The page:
Caroline Peyton: Donkey Blues
From Intuition (Asterisk, 2009)
Numero and its subsidiary Asterisk always seem to dig up some fun bits. While primarily known for soul comp reissues, they have also put out several intriguing folk comps. Caroline Peyton made her Numero debut on the Wayfaring Strangers compilation but sees a more expansive treatment on these full lengths, albums originally released in 1972 and 1977, respectively. Fall Out had reissued Intuition in 2007, but Asterisk one ups them with a release that features 7 bonus tracks.
Whereas Mock Up is more in the traditional folk vein, Intuition has more variegated tones. While the latter has a fleck of country here and a smidgen of blues there â€“ and even a hint of disco, the voice is still the star of the show. The prime example shows up on the bonus video on Mock Up where she sings â€œCall Of The Wild,â€ a track that appears on Intuition, at a small nightclub . The album version is a nice piece, but after hearing the live acoustic version, you keep going back to it for more. She’s so vocally diverse that she can pull off guttural soul sister sass on â€œDonkey Bluesâ€ while the harmonica wails and not sound like she’s overstretching her bounds.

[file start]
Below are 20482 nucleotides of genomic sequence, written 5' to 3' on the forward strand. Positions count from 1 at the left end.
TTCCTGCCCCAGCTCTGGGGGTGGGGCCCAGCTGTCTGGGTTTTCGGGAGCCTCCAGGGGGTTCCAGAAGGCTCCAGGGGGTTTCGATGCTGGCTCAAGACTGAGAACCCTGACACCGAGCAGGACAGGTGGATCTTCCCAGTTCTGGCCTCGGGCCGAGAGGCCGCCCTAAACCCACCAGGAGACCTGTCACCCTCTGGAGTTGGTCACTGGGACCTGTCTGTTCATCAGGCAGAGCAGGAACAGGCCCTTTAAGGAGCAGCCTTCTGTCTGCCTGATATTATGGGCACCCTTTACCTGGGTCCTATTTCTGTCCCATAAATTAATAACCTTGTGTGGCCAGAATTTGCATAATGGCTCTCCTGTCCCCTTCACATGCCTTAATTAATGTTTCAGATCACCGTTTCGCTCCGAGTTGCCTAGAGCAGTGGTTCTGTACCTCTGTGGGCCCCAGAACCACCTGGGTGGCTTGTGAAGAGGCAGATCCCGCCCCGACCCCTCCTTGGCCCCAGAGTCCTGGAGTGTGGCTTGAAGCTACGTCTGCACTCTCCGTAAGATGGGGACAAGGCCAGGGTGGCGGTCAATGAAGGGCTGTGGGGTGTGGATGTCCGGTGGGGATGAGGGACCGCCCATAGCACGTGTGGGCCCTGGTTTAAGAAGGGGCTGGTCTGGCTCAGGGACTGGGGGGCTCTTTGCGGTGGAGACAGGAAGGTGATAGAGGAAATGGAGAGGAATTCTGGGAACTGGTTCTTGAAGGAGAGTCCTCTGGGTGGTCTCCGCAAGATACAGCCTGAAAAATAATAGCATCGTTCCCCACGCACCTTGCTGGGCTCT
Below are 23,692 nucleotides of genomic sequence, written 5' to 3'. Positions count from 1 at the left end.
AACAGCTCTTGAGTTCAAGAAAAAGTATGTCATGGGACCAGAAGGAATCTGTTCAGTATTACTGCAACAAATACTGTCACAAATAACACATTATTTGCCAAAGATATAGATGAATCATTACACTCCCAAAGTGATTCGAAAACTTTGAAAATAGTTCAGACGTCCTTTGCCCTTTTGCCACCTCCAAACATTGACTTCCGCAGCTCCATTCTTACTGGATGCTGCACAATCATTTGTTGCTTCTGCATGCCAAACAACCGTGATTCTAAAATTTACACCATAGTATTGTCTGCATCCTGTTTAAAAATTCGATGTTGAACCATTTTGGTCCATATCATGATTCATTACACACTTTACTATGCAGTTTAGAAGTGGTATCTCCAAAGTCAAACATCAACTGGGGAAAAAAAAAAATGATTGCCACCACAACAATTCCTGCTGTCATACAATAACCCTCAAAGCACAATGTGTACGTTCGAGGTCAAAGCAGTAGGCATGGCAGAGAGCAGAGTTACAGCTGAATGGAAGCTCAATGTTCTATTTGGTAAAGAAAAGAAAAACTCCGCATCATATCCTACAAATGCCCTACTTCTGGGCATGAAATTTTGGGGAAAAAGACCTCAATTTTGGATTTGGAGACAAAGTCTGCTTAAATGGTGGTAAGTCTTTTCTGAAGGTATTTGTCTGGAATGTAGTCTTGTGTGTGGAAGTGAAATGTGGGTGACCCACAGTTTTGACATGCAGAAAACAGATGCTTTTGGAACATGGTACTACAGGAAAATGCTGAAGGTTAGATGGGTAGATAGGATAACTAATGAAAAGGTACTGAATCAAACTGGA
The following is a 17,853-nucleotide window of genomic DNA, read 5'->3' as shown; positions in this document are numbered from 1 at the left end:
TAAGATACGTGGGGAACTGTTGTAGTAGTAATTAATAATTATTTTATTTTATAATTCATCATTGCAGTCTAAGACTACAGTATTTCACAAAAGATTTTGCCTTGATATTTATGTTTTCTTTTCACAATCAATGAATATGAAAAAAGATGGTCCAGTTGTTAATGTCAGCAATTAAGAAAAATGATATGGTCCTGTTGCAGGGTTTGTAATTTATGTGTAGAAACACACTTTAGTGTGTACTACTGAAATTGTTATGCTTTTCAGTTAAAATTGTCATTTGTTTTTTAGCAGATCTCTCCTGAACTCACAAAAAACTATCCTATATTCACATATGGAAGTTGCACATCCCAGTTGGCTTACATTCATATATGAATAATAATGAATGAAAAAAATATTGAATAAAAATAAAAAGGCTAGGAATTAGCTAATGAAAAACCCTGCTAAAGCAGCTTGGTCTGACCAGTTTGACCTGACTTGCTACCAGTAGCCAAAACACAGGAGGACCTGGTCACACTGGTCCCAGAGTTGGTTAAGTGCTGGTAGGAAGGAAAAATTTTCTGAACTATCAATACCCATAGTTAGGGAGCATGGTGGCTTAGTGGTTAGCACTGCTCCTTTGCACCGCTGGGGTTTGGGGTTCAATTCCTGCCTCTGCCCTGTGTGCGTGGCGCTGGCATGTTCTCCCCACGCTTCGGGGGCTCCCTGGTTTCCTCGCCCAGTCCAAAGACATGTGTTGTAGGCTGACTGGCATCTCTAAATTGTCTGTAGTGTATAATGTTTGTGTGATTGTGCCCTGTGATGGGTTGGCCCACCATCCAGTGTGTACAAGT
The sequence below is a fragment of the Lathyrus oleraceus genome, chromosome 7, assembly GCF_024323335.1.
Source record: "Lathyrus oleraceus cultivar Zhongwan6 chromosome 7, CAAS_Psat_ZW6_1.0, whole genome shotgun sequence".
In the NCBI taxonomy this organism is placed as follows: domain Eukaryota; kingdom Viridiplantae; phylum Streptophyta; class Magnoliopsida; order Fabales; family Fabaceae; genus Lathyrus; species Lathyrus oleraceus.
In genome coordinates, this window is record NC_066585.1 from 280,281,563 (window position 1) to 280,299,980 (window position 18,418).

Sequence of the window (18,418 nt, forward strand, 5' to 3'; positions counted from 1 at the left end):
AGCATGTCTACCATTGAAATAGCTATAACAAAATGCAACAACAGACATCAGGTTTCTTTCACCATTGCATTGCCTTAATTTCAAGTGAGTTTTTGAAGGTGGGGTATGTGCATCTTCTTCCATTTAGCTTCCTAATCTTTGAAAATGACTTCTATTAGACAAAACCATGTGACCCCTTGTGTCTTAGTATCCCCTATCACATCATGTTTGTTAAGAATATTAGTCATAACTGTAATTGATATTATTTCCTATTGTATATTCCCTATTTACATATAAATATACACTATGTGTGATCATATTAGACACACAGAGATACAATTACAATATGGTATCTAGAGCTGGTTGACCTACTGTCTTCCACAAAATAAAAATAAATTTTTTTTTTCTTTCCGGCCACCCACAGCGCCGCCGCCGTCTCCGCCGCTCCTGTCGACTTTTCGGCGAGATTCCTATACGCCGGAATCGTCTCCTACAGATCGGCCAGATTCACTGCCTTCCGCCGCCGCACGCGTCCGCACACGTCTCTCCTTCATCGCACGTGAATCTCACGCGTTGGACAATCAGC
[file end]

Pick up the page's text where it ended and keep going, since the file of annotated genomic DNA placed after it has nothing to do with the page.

I was reminded of Carole King (especially on Mock Up), Laura Nyro, and Linda Ronstadt while listening to these albums. Caroline’s voice has so many rich, warm tones that can bend to whatever the arrangement calls for, and she sings with such unassuming confidence. It’s no wonder that she’s remained in the industry, albeit in a place you wouldn’t expect â€“ singing for Disney movies.
Edd Hurt has written excellent liner notes detailing the backstory featuring her roots in the Bloomington, Indiana, scene with musical writing partner Mark Bingham. While she never hit it in the bigs, she shouldn’t be relegated to obscurity. Unheralded doesn’t have to go hand-in-hand with unappreciated; it just means that we have to dig a little deeper.